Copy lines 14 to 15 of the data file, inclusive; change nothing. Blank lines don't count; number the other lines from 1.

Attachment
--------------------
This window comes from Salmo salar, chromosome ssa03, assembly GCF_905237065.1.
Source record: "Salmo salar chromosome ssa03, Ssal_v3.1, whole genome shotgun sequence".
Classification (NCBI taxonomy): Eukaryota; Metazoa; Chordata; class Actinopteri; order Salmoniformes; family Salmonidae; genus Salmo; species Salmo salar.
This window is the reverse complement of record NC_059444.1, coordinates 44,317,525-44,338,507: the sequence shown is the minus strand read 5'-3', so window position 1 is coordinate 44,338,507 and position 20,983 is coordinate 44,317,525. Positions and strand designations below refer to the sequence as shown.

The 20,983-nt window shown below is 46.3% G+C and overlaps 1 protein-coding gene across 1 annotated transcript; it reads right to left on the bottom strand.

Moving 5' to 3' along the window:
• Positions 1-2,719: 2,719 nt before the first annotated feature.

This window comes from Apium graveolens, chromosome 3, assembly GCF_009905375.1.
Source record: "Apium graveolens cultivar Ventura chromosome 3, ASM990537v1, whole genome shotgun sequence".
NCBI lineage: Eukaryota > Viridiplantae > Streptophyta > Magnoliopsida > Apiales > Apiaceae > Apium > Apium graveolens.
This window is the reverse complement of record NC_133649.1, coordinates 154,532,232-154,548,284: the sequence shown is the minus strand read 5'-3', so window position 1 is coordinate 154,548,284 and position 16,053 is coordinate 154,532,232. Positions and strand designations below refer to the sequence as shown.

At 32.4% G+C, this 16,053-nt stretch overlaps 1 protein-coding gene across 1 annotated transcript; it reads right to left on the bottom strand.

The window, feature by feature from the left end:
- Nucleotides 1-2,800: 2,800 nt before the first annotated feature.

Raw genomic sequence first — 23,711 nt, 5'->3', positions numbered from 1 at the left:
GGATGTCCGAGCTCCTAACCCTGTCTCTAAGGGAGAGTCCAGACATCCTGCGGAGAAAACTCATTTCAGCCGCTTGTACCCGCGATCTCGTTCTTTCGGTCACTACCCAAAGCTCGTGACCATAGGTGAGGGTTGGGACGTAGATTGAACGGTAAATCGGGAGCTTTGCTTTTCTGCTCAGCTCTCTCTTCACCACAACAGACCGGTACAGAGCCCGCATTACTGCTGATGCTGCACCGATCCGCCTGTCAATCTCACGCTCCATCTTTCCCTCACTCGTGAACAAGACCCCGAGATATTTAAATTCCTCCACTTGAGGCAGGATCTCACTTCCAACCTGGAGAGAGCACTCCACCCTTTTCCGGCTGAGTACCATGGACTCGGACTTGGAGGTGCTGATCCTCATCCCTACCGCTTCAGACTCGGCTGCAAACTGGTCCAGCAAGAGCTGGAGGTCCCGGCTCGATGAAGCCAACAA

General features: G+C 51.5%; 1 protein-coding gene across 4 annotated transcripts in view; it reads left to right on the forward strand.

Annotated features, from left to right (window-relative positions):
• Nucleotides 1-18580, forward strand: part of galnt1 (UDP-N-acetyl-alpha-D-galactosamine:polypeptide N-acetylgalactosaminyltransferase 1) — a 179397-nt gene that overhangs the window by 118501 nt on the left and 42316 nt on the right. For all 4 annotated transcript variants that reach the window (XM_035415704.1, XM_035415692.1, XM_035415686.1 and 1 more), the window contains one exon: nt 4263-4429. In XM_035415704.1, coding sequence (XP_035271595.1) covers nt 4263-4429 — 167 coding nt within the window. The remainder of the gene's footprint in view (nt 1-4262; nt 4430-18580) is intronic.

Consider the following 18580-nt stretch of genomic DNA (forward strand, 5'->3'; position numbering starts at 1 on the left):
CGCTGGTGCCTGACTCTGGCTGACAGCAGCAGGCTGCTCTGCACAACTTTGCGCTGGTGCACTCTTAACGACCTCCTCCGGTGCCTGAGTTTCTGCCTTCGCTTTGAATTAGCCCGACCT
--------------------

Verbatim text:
- Nucleotides 1-2,800: 2,800 nt before the first annotated feature.

Raw genomic sequence first — 23,711 nt, 5'->3', positions numbered from 1 at the left: